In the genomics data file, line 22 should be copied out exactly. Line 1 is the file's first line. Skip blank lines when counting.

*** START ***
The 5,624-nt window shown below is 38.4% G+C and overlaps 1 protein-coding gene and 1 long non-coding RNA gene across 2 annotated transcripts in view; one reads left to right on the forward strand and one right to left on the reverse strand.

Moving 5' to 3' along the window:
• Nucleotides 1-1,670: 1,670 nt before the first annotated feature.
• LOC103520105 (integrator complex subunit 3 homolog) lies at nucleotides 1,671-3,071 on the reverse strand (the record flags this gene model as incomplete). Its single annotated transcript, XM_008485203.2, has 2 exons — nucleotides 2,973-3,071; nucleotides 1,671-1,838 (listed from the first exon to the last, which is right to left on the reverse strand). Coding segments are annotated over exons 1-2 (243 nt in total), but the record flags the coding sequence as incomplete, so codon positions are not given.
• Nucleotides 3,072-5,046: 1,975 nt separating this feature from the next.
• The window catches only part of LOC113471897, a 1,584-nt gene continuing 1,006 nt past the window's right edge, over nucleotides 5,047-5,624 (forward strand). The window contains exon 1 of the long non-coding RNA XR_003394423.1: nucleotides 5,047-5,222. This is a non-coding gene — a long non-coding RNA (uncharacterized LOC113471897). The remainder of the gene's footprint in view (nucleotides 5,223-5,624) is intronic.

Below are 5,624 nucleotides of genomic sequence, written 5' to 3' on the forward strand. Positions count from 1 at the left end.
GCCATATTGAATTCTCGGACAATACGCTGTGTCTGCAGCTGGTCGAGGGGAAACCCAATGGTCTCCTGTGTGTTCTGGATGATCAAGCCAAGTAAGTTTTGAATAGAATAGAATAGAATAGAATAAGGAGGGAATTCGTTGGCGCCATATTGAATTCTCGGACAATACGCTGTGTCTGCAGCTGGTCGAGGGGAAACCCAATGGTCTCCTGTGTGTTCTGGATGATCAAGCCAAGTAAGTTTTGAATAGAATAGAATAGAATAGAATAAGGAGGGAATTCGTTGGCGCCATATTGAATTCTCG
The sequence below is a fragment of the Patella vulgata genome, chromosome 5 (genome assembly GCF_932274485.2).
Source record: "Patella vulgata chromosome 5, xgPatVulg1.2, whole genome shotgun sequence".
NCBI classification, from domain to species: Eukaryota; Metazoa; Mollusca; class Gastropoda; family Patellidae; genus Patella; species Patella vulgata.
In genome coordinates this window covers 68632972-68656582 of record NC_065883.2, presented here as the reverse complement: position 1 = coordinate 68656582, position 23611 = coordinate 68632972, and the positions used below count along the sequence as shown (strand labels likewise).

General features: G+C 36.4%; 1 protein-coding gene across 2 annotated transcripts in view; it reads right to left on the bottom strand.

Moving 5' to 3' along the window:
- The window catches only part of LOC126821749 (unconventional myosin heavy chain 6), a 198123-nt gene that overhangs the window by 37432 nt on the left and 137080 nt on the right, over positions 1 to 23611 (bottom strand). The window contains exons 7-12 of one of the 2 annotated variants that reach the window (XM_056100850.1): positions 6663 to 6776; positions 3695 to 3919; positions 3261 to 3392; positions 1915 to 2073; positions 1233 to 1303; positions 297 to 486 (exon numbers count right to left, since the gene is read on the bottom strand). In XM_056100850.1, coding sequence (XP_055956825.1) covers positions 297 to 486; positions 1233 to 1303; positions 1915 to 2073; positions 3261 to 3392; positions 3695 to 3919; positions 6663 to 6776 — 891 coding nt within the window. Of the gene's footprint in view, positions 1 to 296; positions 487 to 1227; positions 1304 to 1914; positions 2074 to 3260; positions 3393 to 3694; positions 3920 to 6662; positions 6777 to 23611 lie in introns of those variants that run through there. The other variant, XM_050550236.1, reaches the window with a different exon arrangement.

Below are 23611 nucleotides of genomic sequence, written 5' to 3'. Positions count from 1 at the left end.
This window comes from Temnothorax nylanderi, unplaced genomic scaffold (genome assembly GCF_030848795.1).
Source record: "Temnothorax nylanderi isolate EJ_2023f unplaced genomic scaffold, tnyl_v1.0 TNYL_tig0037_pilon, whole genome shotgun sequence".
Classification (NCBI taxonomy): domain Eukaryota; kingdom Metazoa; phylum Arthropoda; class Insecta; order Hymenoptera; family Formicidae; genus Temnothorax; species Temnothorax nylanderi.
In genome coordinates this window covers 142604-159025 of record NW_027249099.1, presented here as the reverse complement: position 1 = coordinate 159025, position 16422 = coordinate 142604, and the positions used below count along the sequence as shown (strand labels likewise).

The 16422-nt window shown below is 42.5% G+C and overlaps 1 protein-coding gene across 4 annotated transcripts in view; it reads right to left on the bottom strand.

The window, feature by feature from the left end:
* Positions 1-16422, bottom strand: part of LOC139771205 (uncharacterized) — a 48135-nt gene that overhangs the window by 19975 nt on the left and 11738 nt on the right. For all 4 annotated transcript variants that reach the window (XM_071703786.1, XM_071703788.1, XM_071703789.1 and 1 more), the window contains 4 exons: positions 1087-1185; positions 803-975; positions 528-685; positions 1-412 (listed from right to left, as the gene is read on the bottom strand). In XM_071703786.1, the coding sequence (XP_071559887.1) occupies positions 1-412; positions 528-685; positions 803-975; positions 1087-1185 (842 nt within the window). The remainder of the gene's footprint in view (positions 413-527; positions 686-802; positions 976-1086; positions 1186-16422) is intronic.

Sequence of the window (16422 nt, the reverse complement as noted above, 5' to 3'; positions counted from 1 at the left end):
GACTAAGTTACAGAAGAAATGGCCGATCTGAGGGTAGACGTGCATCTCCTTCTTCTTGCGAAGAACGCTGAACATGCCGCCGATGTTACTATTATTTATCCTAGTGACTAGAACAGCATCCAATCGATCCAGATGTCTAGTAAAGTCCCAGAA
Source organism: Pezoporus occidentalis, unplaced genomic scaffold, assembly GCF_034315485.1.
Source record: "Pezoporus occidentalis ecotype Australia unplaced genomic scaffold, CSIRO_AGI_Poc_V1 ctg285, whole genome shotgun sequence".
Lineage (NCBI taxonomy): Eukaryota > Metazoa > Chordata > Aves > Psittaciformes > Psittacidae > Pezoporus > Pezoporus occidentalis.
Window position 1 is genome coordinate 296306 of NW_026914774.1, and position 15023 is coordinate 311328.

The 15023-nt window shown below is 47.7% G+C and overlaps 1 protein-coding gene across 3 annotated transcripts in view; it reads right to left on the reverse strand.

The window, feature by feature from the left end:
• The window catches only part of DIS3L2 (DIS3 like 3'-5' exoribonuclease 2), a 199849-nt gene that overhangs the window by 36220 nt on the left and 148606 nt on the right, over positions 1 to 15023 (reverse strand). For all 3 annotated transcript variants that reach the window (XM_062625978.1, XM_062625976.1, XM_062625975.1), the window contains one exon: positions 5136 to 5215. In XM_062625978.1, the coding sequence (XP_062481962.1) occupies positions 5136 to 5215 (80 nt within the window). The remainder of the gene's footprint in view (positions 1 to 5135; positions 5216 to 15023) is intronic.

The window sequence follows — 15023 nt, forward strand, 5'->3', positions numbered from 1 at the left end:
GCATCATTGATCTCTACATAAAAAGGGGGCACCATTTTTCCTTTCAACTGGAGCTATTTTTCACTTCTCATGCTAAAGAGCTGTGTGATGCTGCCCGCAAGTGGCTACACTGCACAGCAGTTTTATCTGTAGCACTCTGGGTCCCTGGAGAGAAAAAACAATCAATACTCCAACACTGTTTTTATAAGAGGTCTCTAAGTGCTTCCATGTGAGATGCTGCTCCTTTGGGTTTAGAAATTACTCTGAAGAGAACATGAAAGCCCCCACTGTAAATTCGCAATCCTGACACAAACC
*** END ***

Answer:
The window, feature by feature from the left end: